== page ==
Dave Romani, former Washington state logger now located in
Colorado, was part of some grand Christmas festivities.
As Colorado Logger of Year, he was invited to fell the Millennium
Holiday Tree 2000 — a 75yearold, 65 foot Colorado blue spruce headed for
Washington, D.C. Dave fired
up the Husqvarna 272 XP chain saw and brought down the tree that had been
selected nearly 10 years ago for the event.
The Holiday Tree traveled a 2,000mile journey from Pike National
Forest in Colorado to Washington, D.C., following the Santa Fe Trail, a
historic trade route through Colorado, Kansas and Missouri.
It arrived in D.C. on December 4 on a 65foot trailer designed to
look like a historic Conestoga pioneer wagon.
Logger of the Year, Dave Romani, receives a sacred blessing from a
Ute Indian Chief prior to the cutting ceremony.
Looks For Spending Projects
Because of years of tight budgets and political fallout from this year’s
disastrous forest fire season, the U.S.
Bureau of Land Management now has millions of federal dollars at
its disposal and is trying to quickly figure out how to spend it.
In the fiscal year that runs through next September, Congress has
given the BLM in New Mexico nearly $5.5 million to reduce fire danger
around communities. That’s
up from about $900,000 last fiscal year.
"It’s kind of boggling and staggering to suddenly get all
this money," says Bob Lee, state fire management officer for the BLM
in New Mexico. "We had
been learning to do without and eke things out and get along.
Suddenly we’ve got all this money.
But the money represents a lot of expectations from a lot of
people.” So far they have
started to thin trees and underbrush around communities.
Work is under way on agency land near Copper Hill, outside of
Picuris Pueblo, at Ft. Stanton,
in the town of Lincoln, at the Chimayo Boy Scout Ranch and at Pinos Altos.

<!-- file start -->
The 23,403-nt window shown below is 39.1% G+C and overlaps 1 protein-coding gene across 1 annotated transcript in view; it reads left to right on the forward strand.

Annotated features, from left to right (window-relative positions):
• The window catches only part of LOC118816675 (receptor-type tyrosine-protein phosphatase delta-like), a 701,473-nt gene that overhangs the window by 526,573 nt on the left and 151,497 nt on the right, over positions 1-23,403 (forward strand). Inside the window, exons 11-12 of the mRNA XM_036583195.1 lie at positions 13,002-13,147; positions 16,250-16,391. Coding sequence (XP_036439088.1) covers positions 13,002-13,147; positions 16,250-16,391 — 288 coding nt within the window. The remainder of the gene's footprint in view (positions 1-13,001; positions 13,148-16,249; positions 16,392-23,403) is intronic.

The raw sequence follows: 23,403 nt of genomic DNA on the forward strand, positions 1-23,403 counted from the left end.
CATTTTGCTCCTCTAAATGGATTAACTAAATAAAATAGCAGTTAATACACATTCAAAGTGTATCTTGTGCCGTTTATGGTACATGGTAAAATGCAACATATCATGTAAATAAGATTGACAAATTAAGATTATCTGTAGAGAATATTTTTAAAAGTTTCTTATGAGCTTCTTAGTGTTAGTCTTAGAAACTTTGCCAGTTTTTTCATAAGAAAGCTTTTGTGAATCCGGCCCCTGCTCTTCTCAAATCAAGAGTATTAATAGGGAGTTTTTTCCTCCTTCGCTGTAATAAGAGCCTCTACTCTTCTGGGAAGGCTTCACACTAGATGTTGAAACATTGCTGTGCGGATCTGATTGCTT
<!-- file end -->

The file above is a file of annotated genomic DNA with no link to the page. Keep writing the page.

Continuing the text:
By early next year, the BLM intends to have nearly another 70
thinning projects ready for next summer," says Lee.
"Most of the actual thinning work will be done by
Mills Closing Too
Alliance Forest Products Inc. is shutting down four Quebec sawmills
indefinitely. The Montreal
Company says that the affected mills have combined annual production of
about 145 million board feet of lumber a year.
Alliance says it will periodically assess the market to determine
when to resume production. "Unfortunately,
we must proceed with these temporary closures due to the sharp decline of
net selling prices for lumber products since last year," says Jean
Label, Alliance’s vice president of sawmills and woodlands.
"These sawmills are struggling with difficult market
conditions, costly stumpage fees, insufficient fiber supply and
supplemental export costs attributable to the Canada U.S.
Softwood Lumber Agreement.”
The move by Alliance comes a week after newsprint giant
AbitibiConsolidated Inc. announced it will shut down its eastern Canadian
sawmills and planing mills for three weeks over Christmas because of weak
Plan To Reclaim Lands
The Klamath tribes have finished preparing their economic self-sufficiency
plan, which is a vital part of their proposal to regain possession of
approximately 690,000 acres of Forest Service land and reestablish their
former reservation. Tribal
Chairman Allen Foreman delivered the plan to Washington, D.C., on November
1. "In a culmination of
over 14 years of work by the tribes, we have finally completed the first
part of the congressional mandate," Foreman says.
Most of the Winema National Forest was created from the tribes’
880,000acre reservation after tribal status was terminated in 1954.
Opponents say that when tribal members accepted cash payments of
approximately $43,000 each for their interest, they lost all rights.